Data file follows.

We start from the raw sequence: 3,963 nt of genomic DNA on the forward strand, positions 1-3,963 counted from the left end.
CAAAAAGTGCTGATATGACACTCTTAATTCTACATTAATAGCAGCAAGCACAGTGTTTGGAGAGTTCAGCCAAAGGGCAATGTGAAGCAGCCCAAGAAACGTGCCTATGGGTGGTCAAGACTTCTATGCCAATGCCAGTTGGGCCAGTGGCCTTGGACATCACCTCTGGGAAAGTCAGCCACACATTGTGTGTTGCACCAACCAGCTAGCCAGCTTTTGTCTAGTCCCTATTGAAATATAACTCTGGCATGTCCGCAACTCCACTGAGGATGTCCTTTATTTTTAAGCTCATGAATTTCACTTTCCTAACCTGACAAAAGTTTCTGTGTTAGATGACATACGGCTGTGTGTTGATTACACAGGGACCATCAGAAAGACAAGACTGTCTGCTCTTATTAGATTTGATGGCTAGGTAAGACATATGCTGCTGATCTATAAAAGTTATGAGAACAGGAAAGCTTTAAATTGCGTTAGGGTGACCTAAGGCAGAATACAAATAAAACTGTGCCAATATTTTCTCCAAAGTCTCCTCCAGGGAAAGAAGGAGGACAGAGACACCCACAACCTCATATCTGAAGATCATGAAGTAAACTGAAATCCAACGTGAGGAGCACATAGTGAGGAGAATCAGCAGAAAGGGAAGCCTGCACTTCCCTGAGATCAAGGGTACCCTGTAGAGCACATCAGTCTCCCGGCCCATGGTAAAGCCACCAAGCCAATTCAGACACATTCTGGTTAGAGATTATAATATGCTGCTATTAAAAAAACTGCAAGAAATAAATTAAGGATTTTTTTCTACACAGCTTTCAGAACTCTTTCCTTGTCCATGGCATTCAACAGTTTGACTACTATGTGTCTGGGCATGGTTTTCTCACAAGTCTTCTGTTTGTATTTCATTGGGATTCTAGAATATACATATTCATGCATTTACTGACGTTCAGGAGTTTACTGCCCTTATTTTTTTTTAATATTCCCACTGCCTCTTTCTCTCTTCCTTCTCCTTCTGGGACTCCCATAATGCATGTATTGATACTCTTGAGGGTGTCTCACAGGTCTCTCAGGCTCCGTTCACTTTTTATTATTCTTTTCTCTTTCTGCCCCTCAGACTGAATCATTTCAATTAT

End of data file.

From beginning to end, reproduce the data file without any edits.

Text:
We start from the raw sequence: 3,963 nt of genomic DNA on the forward strand, positions 1-3,963 counted from the left end.
CAAAAAGTGCTGATATGACACTCTTAATTCTACATTAATAGCAGCAAGCACAGTGTTTGGAGAGTTCAGCCAAAGGGCAATGTGAAGCAGCCCAAGAAACGTGCCTATGGGTGGTCAAGACTTCTATGCCAATGCCAGTTGGGCCAGTGGCCTTGGACATCACCTCTGGGAAAGTCAGCCACACATTGTGTGTTGCACCAACCAGCTAGCCAGCTTTTGTCTAGTCCCTATTGAAATATAACTCTGGCATGTCCGCAACTCCACTGAGGATGTCCTTTATTTTTAAGCTCATGAATTTCACTTTCCTAACCTGACAAAAGTTTCTGTGTTAGATGACATACGGCTGTGTGTTGATTACACAGGGACCATCAGAAAGACAAGACTGTCTGCTCTTATTAGATTTGATGGCTAGGTAAGACATATGCTGCTGATCTATAAAAGTTATGAGAACAGGAAAGCTTTAAATTGCGTTAGGGTGACCTAAGGCAGAATACAAATAAAACTGTGCCAATATTTTCTCCAAAGTCTCCTCCAGGGAAAGAAGGAGGACAGAGACACCCACAACCTCATATCTGAAGATCATGAAGTAAACTGAAATCCAACGTGAGGAGCACATAGTGAGGAGAATCAGCAGAAAGGGAAGCCTGCACTTCCCTGAGATCAAGGGTACCCTGTAGAGCACATCAGTCTCCCGGCCCATGGTAAAGCCACCAAGCCAATTCAGACACATTCTGGTTAGAGATTATAATATGCTGCTATTAAAAAAACTGCAAGAAATAAATTAAGGATTTTTTTCTACACAGCTTTCAGAACTCTTTCCTTGTCCATGGCATTCAACAGTTTGACTACTATGTGTCTGGGCATGGTTTTCTCACAAGTCTTCTGTTTGTATTTCATTGGGATTCTAGAATATACATATTCATGCATTTACTGACGTTCAGGAGTTTACTGCCCTTATTTTTTTTTAATATTCCCACTGCCTCTTTCTCTCTTCCTTCTCCTTCTGGGACTCCCATAATGCATGTATTGATACTCTTGAGGGTGTCTCACAGGTCTCTCAGGCTCCGTTCACTTTTTATTATTCTTTTCTCTTTCTGCCCCTCAGACTGAATCATTTCAATTAT